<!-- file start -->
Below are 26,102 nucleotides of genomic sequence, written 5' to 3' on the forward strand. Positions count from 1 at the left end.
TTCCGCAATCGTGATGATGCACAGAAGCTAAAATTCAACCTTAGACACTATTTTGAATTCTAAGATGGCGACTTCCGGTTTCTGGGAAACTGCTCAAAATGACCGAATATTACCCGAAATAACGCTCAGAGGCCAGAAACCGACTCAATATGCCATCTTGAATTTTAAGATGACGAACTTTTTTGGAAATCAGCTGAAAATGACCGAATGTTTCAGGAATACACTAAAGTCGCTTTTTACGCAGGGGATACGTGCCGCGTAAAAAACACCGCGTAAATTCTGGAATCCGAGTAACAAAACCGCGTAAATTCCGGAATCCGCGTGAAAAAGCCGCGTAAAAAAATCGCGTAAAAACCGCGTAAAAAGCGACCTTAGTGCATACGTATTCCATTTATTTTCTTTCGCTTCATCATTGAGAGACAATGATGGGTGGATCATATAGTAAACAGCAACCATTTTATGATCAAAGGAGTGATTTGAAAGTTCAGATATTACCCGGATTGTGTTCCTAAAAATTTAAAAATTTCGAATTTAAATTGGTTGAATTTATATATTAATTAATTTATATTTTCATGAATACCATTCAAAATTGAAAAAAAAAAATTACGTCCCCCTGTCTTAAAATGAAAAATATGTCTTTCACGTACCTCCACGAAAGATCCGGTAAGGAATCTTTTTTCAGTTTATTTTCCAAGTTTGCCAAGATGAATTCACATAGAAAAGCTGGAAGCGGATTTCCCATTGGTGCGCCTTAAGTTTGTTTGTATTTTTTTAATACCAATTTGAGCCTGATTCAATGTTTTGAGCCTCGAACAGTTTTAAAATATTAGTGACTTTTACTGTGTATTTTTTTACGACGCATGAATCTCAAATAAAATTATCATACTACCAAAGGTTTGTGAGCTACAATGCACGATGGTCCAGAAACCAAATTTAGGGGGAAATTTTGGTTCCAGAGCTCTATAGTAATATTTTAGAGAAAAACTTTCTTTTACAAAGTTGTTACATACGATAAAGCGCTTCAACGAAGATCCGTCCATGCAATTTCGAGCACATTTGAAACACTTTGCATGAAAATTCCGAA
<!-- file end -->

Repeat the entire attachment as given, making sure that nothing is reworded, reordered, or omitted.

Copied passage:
Below are 26,102 nucleotides of genomic sequence, written 5' to 3' on the forward strand. Positions count from 1 at the left end.
TTCCGCAATCGTGATGATGCACAGAAGCTAAAATTCAACCTTAGACACTATTTTGAATTCTAAGATGGCGACTTCCGGTTTCTGGGAAACTGCTCAAAATGACCGAATATTACCCGAAATAACGCTCAGAGGCCAGAAACCGACTCAATATGCCATCTTGAATTTTAAGATGACGAACTTTTTTGGAAATCAGCTGAAAATGACCGAATGTTTCAGGAATACACTAAAGTCGCTTTTTACGCAGGGGATACGTGCCGCGTAAAAAACACCGCGTAAATTCTGGAATCCGAGTAACAAAACCGCGTAAATTCCGGAATCCGCGTGAAAAAGCCGCGTAAAAAAATCGCGTAAAAACCGCGTAAAAAGCGACCTTAGTGCATACGTATTCCATTTATTTTCTTTCGCTTCATCATTGAGAGACAATGATGGGTGGATCATATAGTAAACAGCAACCATTTTATGATCAAAGGAGTGATTTGAAAGTTCAGATATTACCCGGATTGTGTTCCTAAAAATTTAAAAATTTCGAATTTAAATTGGTTGAATTTATATATTAATTAATTTATATTTTCATGAATACCATTCAAAATTGAAAAAAAAAAATTACGTCCCCCTGTCTTAAAATGAAAAATATGTCTTTCACGTACCTCCACGAAAGATCCGGTAAGGAATCTTTTTTCAGTTTATTTTCCAAGTTTGCCAAGATGAATTCACATAGAAAAGCTGGAAGCGGATTTCCCATTGGTGCGCCTTAAGTTTGTTTGTATTTTTTTAATACCAATTTGAGCCTGATTCAATGTTTTGAGCCTCGAACAGTTTTAAAATATTAGTGACTTTTACTGTGTATTTTTTTACGACGCATGAATCTCAAATAAAATTATCATACTACCAAAGGTTTGTGAGCTACAATGCACGATGGTCCAGAAACCAAATTTAGGGGGAAATTTTGGTTCCAGAGCTCTATAGTAATATTTTAGAGAAAAACTTTCTTTTACAAAGTTGTTACATACGATAAAGCGCTTCAACGAAGATCCGTCCATGCAATTTCGAGCACATTTGAAACACTTTGCATGAAAATTCCGAA